Upswings and Downswings: Coping with the Poker Rollercoaster

Graph with green and red poker chips

Poker is, without any shadow of a doubt, a rollercoaster ride. Sometimes you’ll sit down at a table and the money will seemingly fly in, boosting your account balance by huge amounts. Other times, however, you seem to miss every draw and get outflopped on every hand, with the inevitable result being that you leave the table with much less money than you started with.

Amateur players shouldn’t let this rollercoaster ride dishearten them though, as even the pros have their good and bad days. For every time someone like Daniel Colman takes down over $15,000,000 at the Big One for One Drop tournament, another pro – such as Gus Hansen losing over $1.5 million in a day– takes a big hit. It’s the ability to get over these downswings and maximise the upswings that set them aside from the rest of the poker playing world.

Below you’ll see how to cope with each of these occurrences – knowing how to manage an upswing is equally important – so that you maximise your profits and don’t suffer the indignity of having to redeposit again…

The Good Times

Peter Eastgate winning tournamentAn upswing is the ultimate feeling. Your senses are heightened; you feel invincible; and the rest of the players at the table simply can’t keep up with your poker playing prowess. An upswing can last a day, a week, or even a month, and can span a number of different sites. But there is one thing that’s certain: it will end, and you need to be prepared for this.

The best way to manage an upswing is this: consider it like a saving scheme. The money you earn during this period can go straight into your account and act as a buffer, for when the downswing comes. What every professional would tell you is simple though – don’t be tempted to start risking more of your bankroll just because you’re running hot. If your upswing ends just as you start playing at higher stakes, you’ll lose far more than you just won. Plus, higher stakes lead to better players, and there’s no surer way to bring you back to earth with a bump than playing against a shark. It’s better for the moment to stick to what you know, and keep raking in the money.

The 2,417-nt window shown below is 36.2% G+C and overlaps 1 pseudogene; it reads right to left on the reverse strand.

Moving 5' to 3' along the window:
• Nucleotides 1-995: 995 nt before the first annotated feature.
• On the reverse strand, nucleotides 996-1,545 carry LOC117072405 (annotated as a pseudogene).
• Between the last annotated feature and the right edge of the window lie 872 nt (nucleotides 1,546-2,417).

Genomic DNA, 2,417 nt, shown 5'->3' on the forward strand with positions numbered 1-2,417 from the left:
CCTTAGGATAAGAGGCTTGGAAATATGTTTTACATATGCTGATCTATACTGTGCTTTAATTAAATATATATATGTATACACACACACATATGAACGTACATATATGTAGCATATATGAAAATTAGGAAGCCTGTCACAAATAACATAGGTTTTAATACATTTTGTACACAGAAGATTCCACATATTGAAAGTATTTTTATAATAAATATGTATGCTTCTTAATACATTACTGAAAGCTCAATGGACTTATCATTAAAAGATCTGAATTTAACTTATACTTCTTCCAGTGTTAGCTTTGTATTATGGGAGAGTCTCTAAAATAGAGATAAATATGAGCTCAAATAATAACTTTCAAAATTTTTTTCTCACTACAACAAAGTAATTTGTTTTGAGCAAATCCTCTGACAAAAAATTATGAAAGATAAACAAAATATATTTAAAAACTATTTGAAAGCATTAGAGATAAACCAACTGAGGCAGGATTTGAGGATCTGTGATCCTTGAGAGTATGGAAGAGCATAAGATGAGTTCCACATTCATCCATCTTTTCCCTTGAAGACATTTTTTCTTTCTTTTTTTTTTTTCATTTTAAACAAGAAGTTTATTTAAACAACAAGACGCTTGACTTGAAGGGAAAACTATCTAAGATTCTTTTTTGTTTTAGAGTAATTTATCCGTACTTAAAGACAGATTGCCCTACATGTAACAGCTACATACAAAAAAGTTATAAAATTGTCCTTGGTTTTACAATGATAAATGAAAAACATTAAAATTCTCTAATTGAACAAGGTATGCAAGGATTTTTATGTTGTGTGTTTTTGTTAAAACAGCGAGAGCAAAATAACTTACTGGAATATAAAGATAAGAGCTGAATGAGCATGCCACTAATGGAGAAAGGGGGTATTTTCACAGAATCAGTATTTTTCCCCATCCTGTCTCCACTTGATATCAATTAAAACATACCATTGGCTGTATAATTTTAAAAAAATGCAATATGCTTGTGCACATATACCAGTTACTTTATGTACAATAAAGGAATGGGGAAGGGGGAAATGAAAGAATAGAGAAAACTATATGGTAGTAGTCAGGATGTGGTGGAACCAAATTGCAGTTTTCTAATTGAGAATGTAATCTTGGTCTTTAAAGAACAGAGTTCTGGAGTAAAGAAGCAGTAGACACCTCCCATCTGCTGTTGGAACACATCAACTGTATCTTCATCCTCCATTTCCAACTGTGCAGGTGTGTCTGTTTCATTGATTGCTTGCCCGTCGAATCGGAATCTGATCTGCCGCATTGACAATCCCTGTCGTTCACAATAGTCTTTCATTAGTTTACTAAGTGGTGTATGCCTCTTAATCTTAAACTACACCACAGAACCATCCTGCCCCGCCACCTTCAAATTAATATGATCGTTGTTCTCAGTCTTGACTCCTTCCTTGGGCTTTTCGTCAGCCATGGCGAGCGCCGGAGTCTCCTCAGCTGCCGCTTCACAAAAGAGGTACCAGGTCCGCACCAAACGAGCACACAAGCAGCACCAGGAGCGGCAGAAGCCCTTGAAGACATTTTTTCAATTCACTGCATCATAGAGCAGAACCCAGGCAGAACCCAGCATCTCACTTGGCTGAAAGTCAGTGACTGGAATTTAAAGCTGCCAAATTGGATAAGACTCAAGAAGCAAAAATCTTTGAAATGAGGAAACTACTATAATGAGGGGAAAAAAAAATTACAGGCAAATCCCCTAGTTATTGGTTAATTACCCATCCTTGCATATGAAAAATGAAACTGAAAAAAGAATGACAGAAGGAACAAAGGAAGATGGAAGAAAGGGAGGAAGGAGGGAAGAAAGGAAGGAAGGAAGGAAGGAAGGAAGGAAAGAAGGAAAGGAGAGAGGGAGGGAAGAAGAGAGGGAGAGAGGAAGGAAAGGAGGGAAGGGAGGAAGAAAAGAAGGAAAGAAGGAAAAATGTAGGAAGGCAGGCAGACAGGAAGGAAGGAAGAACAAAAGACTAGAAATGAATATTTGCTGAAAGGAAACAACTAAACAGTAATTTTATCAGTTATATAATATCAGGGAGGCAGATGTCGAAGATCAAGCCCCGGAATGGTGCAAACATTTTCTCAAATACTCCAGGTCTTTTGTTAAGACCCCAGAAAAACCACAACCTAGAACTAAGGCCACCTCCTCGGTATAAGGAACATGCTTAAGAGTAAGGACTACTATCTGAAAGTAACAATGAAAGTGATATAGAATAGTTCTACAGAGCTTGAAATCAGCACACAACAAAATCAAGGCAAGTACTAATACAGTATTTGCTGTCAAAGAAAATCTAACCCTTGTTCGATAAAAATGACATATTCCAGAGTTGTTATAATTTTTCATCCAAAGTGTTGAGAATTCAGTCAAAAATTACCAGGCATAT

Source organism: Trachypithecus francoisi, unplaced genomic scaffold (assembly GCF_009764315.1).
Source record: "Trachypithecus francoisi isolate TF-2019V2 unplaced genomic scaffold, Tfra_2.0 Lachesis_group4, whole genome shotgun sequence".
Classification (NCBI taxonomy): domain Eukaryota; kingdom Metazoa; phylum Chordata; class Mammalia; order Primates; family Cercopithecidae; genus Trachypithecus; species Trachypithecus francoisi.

Another extremely important thing to remember – although it might seem very obvious – is that luck is random, and it is never “on your side”. Don’t put your upswing down to pure luck, as there are many other factors. This means that you shouldn’t rely on Lady Luck to add even more to your stack, therefore don’t be tempted to start playing hands you wouldn’t otherwise touch. In fact, sometimes it is better to start playing tighter, therefore maximising profits from good hands and minimising losses.

Remember this though: upswings and downswings are like night and day. One will always follow the other, so when you’re “running good”, plan ahead for when things aren’t going your way…

The Bad Times